Consolidator PensionBee is one of the first providers to adopt a simpler annual statement, which includes costs and charges and can be viewed on a smartphone.
The fintech provider responded to the government’s challenge, which is considering if legislation is needed to prompt pension companies to adopt simpler statements.
PensionBee delivered its two-page annual statement this week to some 25,000 customers with live accounts.
The document is fully mobile optimised, as more than 80 per cent of PensionBee’s customers access their pension information on their smartphones.
Unlike the official version, which included only the statutory requirement on cost disclosure, PensionBee chose to include its charges and fees within the statement.
The simpler annual statement, which was developed collaboratively by an industry group in response to the government's 2017 review of auto-enrolment, provides information on the amount of money someone has saved into their particular pension scheme, the amount their employer has contributed, the tax relief they have benefited from and the amount of money they have in the scheme.
It is being supported by trade bodies and regulators, which have urged pension providers to adopt the new statement when communicating with their members.
The document was developed collaboratively by Ruston Smith, co-chairman of the DWP's 2017 automatic enrolment review advisory board and chairman of the Tesco Pension Fund, Vincent Franklin and Mark Scantlebury from communication consultants Quietroom, and Karen Mumgaard and Francois Barker from law firm Eversheds Sutherland.
According to Clare Reilly, head of corporate development at PensionBee, the new statement will help consumers make more sense of their pensions.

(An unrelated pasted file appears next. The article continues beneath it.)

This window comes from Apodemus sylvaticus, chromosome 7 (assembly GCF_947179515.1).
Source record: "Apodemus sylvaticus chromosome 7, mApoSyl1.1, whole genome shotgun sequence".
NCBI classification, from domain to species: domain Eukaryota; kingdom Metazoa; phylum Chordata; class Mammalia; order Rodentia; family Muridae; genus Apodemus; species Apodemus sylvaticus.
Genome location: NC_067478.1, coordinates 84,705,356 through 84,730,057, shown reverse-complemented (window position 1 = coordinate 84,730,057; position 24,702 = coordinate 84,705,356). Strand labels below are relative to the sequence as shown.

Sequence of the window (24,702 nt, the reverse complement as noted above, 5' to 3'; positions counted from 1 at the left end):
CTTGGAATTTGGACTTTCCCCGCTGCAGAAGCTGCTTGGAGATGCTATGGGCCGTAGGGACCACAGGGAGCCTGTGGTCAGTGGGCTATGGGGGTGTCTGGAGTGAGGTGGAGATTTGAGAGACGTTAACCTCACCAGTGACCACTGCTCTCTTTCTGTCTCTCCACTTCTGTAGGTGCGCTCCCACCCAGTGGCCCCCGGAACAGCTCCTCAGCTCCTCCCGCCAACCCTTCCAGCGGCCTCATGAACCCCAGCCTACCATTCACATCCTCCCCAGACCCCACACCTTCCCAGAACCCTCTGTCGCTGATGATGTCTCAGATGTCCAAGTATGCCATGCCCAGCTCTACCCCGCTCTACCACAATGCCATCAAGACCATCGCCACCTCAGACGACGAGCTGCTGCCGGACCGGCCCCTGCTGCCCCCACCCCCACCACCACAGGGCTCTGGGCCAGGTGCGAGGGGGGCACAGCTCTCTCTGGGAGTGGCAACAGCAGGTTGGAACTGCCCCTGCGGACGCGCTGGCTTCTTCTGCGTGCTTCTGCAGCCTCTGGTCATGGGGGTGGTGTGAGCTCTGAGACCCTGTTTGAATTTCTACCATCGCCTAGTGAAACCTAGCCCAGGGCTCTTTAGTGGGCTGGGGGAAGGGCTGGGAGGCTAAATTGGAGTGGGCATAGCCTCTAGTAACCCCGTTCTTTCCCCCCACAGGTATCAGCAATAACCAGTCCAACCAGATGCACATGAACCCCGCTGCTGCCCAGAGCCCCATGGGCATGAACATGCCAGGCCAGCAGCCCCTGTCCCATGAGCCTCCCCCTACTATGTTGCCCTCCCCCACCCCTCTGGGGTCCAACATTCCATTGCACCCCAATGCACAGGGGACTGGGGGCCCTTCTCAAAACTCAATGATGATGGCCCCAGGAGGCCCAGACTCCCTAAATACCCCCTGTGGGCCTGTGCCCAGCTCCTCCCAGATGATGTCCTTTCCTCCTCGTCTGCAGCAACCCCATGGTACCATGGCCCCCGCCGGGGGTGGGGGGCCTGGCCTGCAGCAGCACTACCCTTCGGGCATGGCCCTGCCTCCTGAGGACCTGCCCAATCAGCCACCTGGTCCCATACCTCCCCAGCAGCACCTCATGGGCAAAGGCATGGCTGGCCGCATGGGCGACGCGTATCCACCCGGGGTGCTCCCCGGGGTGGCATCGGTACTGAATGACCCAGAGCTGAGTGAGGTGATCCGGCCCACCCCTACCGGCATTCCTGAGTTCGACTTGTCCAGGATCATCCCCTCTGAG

She said: "For too long, pensions have been shrouded in mystery and complexity. At PensionBee, our mission is to make pensions simple and we are delighted to lead the way on this important initiative."
Mr Opperman said: "I am 110 per cent committed to simpler statements and am pleased to see PensionBee adopting the simpler annual statement. I look forward to the rest of industry doing the same thing in 2019."
Darren Cooke, a chartered financial planner at Red Circle Financial Planning, said many providers send annual statements to clients "that are frankly an insult to the trees cut down to provide the paper they are printed on".
He said: "I saw one recently form a large life company with 12 pages of utter drivel, the only useful information was last year’s value and the current value, less than three lines in those 12 pages.
"A standardised format for annual statements, including group personal or group money purchase, that sets out key information simply and clearly in no more than two pages, would be very good to help the public understand their pensions.
"Sadly I think relying on the providers to adopt this is a pipe dream and it will only happen if legislation or the Financial Conduct Authority requires it."